In terms of energy efficiency, EV’s are 90% efficient while the average ICE cars are only 30-35%. Coal-fired electrical plants average 37%… BUT… they are not shut down at night. The potential coal-produced electricity used to charge an EV would otherwise just not be put to use between 9PM and 7AM.

Any idea on how much the batteries will cost down the road to replace?

Today the average cost of EV battery replacement is $132 per KWH. My Volvo has a 78KWH battery pack. So today it would cost around $10,296 to replace it. That would not include any trade-in allowance for the old batteries which should be useful for power storage in fixed-base energy time-shifting facilities like fast-charging DC stations.

In 2010 the cost of replacement was over $1000/KWH. As the chart from Bloomberg NEF below shows, there’s been a pretty steady decline in battery prices in recent history. IBM and Mercedes are working on batteries built from materials obtained from seawater and will recharge in minutes as well as being much less subject to fires, explosions, etc. than today’s batteries.

There are upfront costs with manufacturing electric vehicles, but using fossil fuels to power all of our energy intensive vehicles is silly. The FF just go up in smoke and a lot of wasted energy in the form of heat and our limited supply of oil that is used for so many other things is forever depleted. Lithium and rare metals that go into EVs can be extracted and recycled; there are a couple of profitable companies that are doing that now. One is Redwood Materials owned by a former Tesla employee, JB Straubel. EVs are way more efficient in delivering power to the wheels; ICE cars at about 25% and electrics about 75%. Twenty-nine % of green house gas emissions result from the use of fossil fuels for transportation of all stripes. Yes there is an upfront premium for EVs, but over their lifecycle, they are much cheaper and cleaner than ICE cars. Build out of a green electric grid will mean even cleaner operation of EVs. My electric service utility provides 100% renewable energy at 10.5c per KWH.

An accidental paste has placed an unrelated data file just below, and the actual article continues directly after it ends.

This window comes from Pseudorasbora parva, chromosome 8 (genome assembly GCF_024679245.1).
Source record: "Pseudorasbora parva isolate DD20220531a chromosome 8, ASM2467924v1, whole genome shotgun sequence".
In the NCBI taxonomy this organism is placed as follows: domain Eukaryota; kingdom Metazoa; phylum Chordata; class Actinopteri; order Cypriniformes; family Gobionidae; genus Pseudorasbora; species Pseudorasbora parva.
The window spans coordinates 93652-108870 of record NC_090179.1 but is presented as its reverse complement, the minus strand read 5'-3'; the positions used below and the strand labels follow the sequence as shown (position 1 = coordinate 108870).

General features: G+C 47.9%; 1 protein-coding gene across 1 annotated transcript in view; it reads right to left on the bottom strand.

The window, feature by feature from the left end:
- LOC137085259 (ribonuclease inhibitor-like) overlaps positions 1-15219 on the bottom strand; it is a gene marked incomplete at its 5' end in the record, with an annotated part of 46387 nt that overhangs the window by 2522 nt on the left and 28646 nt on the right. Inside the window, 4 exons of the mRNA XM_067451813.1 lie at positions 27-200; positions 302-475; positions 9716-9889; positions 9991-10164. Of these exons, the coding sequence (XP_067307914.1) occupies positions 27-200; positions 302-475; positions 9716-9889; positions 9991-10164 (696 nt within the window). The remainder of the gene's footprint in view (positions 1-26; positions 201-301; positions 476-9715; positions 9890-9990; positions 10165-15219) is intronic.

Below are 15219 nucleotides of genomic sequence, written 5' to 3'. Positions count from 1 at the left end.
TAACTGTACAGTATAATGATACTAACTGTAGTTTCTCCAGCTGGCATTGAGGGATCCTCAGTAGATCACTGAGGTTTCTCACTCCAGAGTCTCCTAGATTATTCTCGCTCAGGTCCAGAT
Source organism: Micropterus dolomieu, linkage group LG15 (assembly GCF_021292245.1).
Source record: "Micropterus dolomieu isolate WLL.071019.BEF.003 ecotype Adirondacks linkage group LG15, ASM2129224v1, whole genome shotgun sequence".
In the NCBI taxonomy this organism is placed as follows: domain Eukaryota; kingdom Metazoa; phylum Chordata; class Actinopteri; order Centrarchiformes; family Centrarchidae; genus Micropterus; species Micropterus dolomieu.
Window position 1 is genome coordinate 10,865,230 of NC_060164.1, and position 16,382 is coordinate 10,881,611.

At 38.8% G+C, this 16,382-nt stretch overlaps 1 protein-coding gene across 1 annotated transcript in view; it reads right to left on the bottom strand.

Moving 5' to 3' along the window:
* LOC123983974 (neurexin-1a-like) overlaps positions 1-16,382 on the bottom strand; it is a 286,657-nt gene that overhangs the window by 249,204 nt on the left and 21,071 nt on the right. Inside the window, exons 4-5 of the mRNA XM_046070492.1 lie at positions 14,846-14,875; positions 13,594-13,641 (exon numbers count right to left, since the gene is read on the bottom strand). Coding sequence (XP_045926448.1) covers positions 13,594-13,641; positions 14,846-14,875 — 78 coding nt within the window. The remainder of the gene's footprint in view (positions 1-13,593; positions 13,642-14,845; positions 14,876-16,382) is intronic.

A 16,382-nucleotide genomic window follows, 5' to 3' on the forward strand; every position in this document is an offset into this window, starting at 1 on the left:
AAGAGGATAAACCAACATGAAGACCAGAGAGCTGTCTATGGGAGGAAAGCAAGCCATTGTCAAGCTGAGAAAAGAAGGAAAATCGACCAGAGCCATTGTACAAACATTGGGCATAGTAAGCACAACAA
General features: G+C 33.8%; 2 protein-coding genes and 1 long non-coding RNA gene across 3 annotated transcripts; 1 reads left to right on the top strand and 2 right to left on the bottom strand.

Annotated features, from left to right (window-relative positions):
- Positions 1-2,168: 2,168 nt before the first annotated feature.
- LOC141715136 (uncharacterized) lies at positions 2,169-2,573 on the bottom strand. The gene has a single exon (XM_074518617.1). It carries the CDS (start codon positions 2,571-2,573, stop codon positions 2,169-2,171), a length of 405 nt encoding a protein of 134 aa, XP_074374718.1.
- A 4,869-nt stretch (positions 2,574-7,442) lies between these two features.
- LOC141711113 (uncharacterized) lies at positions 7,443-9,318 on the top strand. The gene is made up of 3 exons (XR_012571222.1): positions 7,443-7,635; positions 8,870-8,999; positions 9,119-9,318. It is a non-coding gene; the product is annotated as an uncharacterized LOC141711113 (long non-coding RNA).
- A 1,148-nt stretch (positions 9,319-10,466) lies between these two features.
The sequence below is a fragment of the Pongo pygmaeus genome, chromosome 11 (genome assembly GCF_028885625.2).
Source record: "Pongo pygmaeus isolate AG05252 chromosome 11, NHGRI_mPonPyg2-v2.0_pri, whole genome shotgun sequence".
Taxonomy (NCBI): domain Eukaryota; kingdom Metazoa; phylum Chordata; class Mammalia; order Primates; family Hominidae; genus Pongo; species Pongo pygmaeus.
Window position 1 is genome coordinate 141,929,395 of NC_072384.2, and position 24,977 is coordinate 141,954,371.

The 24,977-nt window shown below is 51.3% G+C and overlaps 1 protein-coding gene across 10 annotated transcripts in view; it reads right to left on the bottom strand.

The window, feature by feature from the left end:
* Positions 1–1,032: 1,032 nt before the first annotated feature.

I think it’s a good idea to get as clear a picture of the facts as possible when it comes to evaluating the practicality of buying a EV. It takes a little work to sift through all the information out there.

Five undisputed facts: 1. Most people drive less than 200 miles a day. 2. Gas cars cost a lot more to fuel and maintain than an EV. 3. The CO2 in our earth’s atmosphere has doubled in the last 100 years. 4. People invested in the fossil fuel industry will fight the efforts to slow production and use of fossil fuels. 5. It is human nature to resist change.

That’s a ripoff. Why would anyone want to pay that?

It would be hard enough to pay 3-4k for a battery that got 150,000 miles. Someone may be able to replace the engine or transmission but you add a battery on top of it and it makes the repair unaffordable

With an ICE, someone may have to pay for gas but that is only at $50-80 a pop depending on the size of their automobile